Fighting for the little guys

Ps & Qs builds brands, communities and awareness
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Described by travel writers as lively, edgy, funky and bohemian, Philadelphia’s iconic South Street is a mosaic of ethnicities and cultures expressed through food, entertainment and shopping.

It’s also home to, and the inspiration for, Ps & Qs, a small retail and e-commerce business specializing in streetwear and accessories.

“We grew up in Philly, and one of our favorite places to shop and hang out when we were younger was South Street. It was like a second home to us,” said Ky Cao, who co-owns Ps & Qs with his brother Rick. “South Street is almost like the Venice Beach of California; it’s very random. But the one thing (all the stores) have in common is that they’re all family owned. And we always wanted to own a shop on South Street.”

Like most teenagers, Ky and Rick expressed themselves through the clothes and brands they wore.

“We wanted to be different from our peers, so we were into brands that people had never heard of. It was our way of fighting for the little guys,” Ky said. “Now we have our own store where we can represent brands that aren’t in the big box stores or franchise shops. They’re just little guys trying to make a dream happen.”

“There’s a story behind every brand, especially the small ones,” Rick said. “We’re storytellers. We educate people about our brands and products.”

Helping connect those stories to consumers, is UPS’s Customer First strategy, and a way of delivering what matters for them. 

Entering e-commerce

When the brothers first began shipping orders, they experimented with UPS competitors. But one carrier was constantly losing packages and the other had sky-high shipping rates.

“When we got to UPS, it was a huge game changer for us,” Ky said. “The rates were perfect; just where we wanted. If there was a problem with a package, customer service was on point taking care of us. And our UPS rep was absolutely amazing.”

Now Ps & Qs ships exclusively with UPS.

“UPS is probably the most important piece right now,” Ky said. “With e-commerce booming, especially during the pandemic, we’ve been shipping a lot and UPS has made it easy.”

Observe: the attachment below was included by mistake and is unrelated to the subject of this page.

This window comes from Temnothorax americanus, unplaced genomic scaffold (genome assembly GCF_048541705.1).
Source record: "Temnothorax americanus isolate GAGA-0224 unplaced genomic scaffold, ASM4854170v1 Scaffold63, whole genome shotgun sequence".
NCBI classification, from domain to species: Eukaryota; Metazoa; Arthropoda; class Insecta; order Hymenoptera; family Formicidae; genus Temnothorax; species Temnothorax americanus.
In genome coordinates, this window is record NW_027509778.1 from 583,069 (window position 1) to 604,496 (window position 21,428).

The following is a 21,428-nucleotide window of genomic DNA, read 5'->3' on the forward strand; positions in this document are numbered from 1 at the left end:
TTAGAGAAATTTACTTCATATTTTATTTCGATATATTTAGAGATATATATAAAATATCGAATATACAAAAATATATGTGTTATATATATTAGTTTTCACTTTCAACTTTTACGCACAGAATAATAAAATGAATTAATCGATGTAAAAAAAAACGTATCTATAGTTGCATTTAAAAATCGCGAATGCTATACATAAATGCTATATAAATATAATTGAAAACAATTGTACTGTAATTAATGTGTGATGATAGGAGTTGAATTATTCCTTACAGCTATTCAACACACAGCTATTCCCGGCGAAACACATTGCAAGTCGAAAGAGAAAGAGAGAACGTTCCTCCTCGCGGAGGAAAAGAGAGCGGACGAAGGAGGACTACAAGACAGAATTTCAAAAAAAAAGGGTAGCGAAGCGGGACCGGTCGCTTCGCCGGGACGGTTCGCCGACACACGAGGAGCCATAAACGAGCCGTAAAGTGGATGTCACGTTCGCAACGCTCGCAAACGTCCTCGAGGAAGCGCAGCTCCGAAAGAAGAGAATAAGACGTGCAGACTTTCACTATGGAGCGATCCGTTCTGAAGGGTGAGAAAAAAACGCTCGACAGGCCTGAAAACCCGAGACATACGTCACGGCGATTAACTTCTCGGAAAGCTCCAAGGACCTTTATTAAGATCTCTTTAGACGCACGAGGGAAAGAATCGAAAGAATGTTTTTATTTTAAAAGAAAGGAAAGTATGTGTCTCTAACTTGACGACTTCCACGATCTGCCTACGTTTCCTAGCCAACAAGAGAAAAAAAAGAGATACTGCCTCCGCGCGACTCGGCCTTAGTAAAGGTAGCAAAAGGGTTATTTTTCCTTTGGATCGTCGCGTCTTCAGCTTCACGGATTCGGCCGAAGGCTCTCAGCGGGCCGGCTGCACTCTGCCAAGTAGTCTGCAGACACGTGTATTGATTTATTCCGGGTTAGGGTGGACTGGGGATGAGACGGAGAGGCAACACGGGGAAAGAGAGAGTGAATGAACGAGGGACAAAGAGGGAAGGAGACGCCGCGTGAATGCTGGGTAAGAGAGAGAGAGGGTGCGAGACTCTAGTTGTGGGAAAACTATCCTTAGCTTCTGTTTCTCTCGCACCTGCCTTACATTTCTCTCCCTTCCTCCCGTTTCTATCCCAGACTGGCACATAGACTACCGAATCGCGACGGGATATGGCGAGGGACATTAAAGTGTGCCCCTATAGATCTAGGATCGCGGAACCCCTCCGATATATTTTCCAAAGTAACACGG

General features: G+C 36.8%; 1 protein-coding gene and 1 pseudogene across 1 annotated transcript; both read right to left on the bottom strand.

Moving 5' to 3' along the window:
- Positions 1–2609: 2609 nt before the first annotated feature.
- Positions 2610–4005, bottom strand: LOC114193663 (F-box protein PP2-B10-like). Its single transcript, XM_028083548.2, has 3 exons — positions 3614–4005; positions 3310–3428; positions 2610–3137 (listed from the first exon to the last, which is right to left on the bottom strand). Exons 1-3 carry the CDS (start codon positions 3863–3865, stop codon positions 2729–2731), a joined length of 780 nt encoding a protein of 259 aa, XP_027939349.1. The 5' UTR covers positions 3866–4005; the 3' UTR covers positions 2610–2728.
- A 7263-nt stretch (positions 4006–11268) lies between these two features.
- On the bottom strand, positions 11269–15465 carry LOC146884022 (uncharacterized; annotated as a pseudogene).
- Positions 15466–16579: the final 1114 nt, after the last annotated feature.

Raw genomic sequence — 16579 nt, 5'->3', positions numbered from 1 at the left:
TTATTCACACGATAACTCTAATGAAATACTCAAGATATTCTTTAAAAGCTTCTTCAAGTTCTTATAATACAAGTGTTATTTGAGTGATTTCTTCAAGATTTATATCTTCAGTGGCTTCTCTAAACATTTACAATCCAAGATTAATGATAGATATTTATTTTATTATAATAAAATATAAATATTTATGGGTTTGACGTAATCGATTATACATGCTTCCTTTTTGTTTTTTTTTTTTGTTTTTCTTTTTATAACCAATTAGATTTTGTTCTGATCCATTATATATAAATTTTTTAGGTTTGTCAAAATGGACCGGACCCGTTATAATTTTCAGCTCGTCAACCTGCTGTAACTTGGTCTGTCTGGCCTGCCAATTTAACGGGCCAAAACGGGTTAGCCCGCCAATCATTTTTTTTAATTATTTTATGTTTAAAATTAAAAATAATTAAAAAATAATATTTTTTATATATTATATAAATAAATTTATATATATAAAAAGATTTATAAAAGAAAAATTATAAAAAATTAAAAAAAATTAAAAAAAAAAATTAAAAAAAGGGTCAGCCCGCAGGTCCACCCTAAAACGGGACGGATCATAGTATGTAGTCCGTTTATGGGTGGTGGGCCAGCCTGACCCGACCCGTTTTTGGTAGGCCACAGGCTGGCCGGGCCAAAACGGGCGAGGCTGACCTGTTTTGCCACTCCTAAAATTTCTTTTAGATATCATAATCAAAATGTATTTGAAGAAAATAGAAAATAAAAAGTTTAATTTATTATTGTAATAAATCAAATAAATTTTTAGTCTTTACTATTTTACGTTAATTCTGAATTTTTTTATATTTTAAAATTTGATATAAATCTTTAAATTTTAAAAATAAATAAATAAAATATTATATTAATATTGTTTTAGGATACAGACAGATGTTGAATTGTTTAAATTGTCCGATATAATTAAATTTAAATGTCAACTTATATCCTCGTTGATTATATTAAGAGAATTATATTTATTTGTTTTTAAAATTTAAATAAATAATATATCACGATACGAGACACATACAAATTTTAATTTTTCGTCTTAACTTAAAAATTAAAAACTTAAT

“When you sell online, it’s almost a different store,” Rick said. “Customers want their orders now and they want guarantees. And that’s what UPS does. It gives our customers the visibility they need to have peace of mind.”

Creativity with a cause

“Our goal for Ps & Qs is more about building our community and the independent brand culture,” Ky said. “If it’s creative, we want to be involved and we want to help everyone as much as possible.”

Before the pandemic, they hosted lectures with the owners of the brands they carry and invited kids from the community to attend for free. Entrepreneurs from as far away as California came to Philadelphia to share their personal stories and talk about how they started their brands.

During the pandemic and the subsequent uptick in violence against Asian Americans, Ky and Rick noticed that the non-profits and organizations that represent Asian culture were struggling to get their message out.

“I know we’re a retail store, but our platform is a lot bigger,” Ky said. “So we decided to chime in and start doing special projects with Asian communities and non-profits.”

They collaborated with artists and community partners to tackle difficult topics such as social injustice, get out the vote efforts and hate against Asians (Stop AAPI Hate).

Lately, the brothers have teamed up to create their own streetwear designs promoting Philadelphia.

“We really love our city and our culture,” Ky said. “We want the people in our community to be proud of Philly and where they come from.”

“Some people would say we’re a community before we’re a store,” Rick said.

And that’s a brand Ps & Qs embraces wholeheartedly.

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